The Expert’s Guide to Collecting and Investing in Rare Coins is an enormous book. It contains over 600 pages full of information on coin collecting. The title is somewhat deceiving though in my opinion. I would not call it an investment book at all but rather a complete overview of almost any type of numismatic material made in the United States.

The book certainly does cover investing in rare coins as an investment. The book contains a whopping 34 chapters and the first 15 are devoted to investing or determining the value of rare coins. Within those chapters, there are discussions regarding the common basics of coin investing such as quality/grading, rarity, and demand. As with any commodity or collectible, if there is no demand there is no price appreciation. The best example of that is the 1909 S VDB Lincoln Cent. There are more of these coins available than many other rare coins from 20 to 30 years prior but the 1909 S VDB commands a much higher price because of the shear number of people who want that coin.

The next several chapters (chapters 16 through 30) are devoted to each different collectible type. For example there is a chapter on copper coins, a chapter on nickels, a chapter on silver coins, and a chapter on gold coins and so on. These chapters provide a very brief overview of each coin type. If you want to more detail of let’s say the Buffalo Nickel, then you would want to spend the money on a book specific about Buffalo Nickels and fortunately, there are a few on the market. The same holds true for many other series such as Lincoln Cents, Shield Nickels, Mercury Dimes, and so on.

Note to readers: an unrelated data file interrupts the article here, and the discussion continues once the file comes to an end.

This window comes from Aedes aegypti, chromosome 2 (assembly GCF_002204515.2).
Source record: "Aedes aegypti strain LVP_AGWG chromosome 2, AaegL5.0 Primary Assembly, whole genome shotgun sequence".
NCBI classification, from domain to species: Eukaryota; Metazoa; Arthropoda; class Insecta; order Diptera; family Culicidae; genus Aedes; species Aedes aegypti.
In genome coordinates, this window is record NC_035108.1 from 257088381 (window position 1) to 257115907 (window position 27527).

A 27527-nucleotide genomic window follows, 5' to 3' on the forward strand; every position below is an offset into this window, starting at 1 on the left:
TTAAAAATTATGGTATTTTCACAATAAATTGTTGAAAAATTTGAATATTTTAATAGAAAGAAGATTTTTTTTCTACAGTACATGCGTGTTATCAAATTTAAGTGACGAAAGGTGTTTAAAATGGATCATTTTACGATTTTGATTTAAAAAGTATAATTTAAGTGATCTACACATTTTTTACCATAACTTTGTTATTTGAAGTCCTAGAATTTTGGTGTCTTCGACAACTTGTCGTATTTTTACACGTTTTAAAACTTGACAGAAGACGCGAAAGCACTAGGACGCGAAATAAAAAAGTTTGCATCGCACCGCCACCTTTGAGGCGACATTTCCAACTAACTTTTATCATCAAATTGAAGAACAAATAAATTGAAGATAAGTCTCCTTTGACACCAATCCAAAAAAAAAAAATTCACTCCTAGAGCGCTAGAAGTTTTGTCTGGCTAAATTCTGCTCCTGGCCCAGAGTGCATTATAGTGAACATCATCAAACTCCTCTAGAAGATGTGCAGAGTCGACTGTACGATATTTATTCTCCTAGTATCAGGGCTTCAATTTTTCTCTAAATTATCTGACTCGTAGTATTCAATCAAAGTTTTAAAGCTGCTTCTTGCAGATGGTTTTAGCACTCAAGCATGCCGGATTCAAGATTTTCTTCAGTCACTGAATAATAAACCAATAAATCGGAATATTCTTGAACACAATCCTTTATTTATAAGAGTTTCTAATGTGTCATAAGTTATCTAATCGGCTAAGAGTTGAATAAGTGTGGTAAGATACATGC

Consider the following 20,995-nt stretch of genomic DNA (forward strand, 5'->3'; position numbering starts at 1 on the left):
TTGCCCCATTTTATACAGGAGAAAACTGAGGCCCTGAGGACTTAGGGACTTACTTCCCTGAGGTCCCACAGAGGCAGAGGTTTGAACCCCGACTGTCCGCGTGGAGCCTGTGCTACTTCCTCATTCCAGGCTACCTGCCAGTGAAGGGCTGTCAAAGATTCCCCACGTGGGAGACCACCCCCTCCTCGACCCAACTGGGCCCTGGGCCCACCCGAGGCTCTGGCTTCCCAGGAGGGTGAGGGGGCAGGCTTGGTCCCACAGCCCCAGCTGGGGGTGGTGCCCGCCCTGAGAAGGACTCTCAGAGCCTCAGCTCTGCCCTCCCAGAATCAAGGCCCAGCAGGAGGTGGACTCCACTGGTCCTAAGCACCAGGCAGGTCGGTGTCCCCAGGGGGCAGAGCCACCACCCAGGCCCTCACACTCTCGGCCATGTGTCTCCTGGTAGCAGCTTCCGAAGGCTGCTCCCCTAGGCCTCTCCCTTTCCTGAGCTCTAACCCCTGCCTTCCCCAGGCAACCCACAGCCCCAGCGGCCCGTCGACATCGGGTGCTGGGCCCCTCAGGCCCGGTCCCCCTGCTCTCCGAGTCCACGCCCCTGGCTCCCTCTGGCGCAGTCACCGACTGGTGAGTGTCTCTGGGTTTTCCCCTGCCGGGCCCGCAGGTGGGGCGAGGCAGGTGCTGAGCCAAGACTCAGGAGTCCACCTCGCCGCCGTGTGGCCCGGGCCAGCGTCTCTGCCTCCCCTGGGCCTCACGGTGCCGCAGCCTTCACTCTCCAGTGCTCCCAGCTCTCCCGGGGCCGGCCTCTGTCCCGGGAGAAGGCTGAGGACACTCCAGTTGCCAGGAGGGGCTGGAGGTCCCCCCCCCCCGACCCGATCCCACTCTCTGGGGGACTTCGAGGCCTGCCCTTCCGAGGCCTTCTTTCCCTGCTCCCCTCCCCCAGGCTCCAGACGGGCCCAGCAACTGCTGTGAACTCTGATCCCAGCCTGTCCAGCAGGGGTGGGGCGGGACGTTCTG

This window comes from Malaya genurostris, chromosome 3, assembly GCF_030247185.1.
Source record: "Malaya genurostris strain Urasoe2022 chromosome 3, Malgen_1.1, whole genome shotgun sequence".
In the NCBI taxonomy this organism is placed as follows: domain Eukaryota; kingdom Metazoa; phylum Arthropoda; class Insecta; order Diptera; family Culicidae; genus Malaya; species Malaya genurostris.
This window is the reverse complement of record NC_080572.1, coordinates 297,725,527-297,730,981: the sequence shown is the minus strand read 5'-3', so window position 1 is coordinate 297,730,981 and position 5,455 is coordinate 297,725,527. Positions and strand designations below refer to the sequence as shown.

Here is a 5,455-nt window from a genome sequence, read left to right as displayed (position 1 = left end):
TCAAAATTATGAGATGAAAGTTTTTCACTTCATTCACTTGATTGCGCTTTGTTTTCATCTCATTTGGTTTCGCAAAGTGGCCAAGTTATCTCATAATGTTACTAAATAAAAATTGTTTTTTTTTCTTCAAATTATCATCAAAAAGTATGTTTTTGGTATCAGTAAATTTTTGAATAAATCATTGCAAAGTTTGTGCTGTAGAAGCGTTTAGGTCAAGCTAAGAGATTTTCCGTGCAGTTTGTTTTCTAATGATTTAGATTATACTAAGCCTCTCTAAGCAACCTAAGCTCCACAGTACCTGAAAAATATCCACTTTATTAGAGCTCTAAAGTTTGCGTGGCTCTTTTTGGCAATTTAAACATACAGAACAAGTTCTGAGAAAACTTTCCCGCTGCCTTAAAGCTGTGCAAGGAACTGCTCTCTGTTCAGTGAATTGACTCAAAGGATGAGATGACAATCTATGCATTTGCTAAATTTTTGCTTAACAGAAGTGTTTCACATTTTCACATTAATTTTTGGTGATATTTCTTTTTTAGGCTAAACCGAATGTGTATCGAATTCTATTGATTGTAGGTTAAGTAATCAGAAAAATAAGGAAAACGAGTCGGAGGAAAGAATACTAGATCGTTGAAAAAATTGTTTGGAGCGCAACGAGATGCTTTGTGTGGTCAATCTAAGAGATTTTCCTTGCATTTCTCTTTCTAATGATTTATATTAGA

There are also chapters devoted to lesser known collectables. There is a chapter on proof coins, a chapter on colonial coins, a chapter on pattern coins, a chapter on commemoratives, a chapter on tokens, and more. Each of these chapters gives an overview of each particular item. There is even a chapter devoted to collecting Confederate paper money.

While these chapters are quite diverse, they offer a wealth of information that many collectors may not know. It is written in a manner that is very easy to follow and enjoyable to read.

Chapter 31 is devoted to developing your own personal numismatic library. If you are a series collector, it is not unheard of to spend hundreds, if not thousands of dollars on numismatic material. The old adage of buy the book first is true.

Chapter 32 delves into the world of coin cleaning and protecting your coins. Of course the best advice when it comes to cleaning coins is DO NOT DO IT. With that notion, the book discussed the various ways coins are cleaned. It also provides an overview of how to store and protect your coins.

I personally did not get this book for the advice on investing in rare coins, rather because I am more of a collector than an investor. Certainly we all want our collections to grow in value, but I read this book just because of the shear volume of general numismatic material. It is chocked full of information that for the beginning collector is priceless. It could certainly guide a beginning collector down the path of determining what he/she might have in interesting in collecting to become a true collector rather than a hoarder.

I highly recommend this book

Source by Keith Scott

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